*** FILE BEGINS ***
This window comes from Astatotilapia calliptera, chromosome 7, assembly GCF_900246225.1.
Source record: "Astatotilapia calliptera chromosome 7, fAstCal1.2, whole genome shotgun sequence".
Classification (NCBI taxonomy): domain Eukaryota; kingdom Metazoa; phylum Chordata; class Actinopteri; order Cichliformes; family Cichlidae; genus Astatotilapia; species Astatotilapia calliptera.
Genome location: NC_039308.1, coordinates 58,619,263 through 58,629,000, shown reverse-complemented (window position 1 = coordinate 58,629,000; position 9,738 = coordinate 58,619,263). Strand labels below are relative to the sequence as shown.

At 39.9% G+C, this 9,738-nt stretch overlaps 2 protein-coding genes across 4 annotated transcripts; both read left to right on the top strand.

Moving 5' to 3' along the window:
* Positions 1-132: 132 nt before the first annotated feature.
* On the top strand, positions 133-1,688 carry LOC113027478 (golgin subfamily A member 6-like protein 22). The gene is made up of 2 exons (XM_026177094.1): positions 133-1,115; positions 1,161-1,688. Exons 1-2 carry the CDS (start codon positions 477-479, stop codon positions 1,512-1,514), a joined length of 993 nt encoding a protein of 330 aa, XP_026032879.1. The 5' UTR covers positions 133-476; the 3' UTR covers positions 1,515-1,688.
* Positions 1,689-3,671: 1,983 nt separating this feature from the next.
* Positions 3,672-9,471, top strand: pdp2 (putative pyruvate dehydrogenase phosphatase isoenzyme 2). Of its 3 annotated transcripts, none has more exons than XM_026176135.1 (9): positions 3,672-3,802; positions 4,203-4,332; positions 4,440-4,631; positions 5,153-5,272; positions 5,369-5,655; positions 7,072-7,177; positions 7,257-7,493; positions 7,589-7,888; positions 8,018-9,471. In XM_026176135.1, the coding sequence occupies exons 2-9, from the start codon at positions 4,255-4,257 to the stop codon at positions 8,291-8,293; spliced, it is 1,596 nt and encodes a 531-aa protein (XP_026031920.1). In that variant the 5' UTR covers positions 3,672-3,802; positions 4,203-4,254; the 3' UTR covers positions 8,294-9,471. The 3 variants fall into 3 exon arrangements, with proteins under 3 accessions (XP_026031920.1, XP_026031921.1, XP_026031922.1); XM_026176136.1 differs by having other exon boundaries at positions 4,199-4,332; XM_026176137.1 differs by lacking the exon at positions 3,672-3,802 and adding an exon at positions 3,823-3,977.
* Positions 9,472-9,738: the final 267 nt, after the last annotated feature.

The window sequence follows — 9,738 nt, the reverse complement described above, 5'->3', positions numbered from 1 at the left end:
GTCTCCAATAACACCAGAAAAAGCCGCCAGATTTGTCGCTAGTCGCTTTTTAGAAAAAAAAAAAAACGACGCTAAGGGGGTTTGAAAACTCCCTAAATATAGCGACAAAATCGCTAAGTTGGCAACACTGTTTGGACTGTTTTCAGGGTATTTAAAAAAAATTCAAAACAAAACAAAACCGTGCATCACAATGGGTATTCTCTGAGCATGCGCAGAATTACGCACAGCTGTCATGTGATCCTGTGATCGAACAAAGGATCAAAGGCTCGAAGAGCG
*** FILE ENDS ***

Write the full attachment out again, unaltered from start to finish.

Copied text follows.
This window comes from Astatotilapia calliptera, chromosome 7, assembly GCF_900246225.1.
Source record: "Astatotilapia calliptera chromosome 7, fAstCal1.2, whole genome shotgun sequence".
Classification (NCBI taxonomy): domain Eukaryota; kingdom Metazoa; phylum Chordata; class Actinopteri; order Cichliformes; family Cichlidae; genus Astatotilapia; species Astatotilapia calliptera.
Genome location: NC_039308.1, coordinates 58,619,263 through 58,629,000, shown reverse-complemented (window position 1 = coordinate 58,629,000; position 9,738 = coordinate 58,619,263). Strand labels below are relative to the sequence as shown.

At 39.9% G+C, this 9,738-nt stretch overlaps 2 protein-coding genes across 4 annotated transcripts; both read left to right on the top strand.

Moving 5' to 3' along the window:
* Positions 1-132: 132 nt before the first annotated feature.
* On the top strand, positions 133-1,688 carry LOC113027478 (golgin subfamily A member 6-like protein 22). The gene is made up of 2 exons (XM_026177094.1): positions 133-1,115; positions 1,161-1,688. Exons 1-2 carry the CDS (start codon positions 477-479, stop codon positions 1,512-1,514), a joined length of 993 nt encoding a protein of 330 aa, XP_026032879.1. The 5' UTR covers positions 133-476; the 3' UTR covers positions 1,515-1,688.
* Positions 1,689-3,671: 1,983 nt separating this feature from the next.
* Positions 3,672-9,471, top strand: pdp2 (putative pyruvate dehydrogenase phosphatase isoenzyme 2). Of its 3 annotated transcripts, none has more exons than XM_026176135.1 (9): positions 3,672-3,802; positions 4,203-4,332; positions 4,440-4,631; positions 5,153-5,272; positions 5,369-5,655; positions 7,072-7,177; positions 7,257-7,493; positions 7,589-7,888; positions 8,018-9,471. In XM_026176135.1, the coding sequence occupies exons 2-9, from the start codon at positions 4,255-4,257 to the stop codon at positions 8,291-8,293; spliced, it is 1,596 nt and encodes a 531-aa protein (XP_026031920.1). In that variant the 5' UTR covers positions 3,672-3,802; positions 4,203-4,254; the 3' UTR covers positions 8,294-9,471. The 3 variants fall into 3 exon arrangements, with proteins under 3 accessions (XP_026031920.1, XP_026031921.1, XP_026031922.1); XM_026176136.1 differs by having other exon boundaries at positions 4,199-4,332; XM_026176137.1 differs by lacking the exon at positions 3,672-3,802 and adding an exon at positions 3,823-3,977.
* Positions 9,472-9,738: the final 267 nt, after the last annotated feature.

The window sequence follows — 9,738 nt, the reverse complement described above, 5'->3', positions numbered from 1 at the left end:
GTCTCCAATAACACCAGAAAAAGCCGCCAGATTTGTCGCTAGTCGCTTTTTAGAAAAAAAAAAAAACGACGCTAAGGGGGTTTGAAAACTCCCTAAATATAGCGACAAAATCGCTAAGTTGGCAACACTGTTTGGACTGTTTTCAGGGTATTTAAAAAAAATTCAAAACAAAACAAAACCGTGCATCACAATGGGTATTCTCTGAGCATGCGCAGAATTACGCACAGCTGTCATGTGATCCTGTGATCGAACAAAGGATCAAAGGCTCGAAGAGCG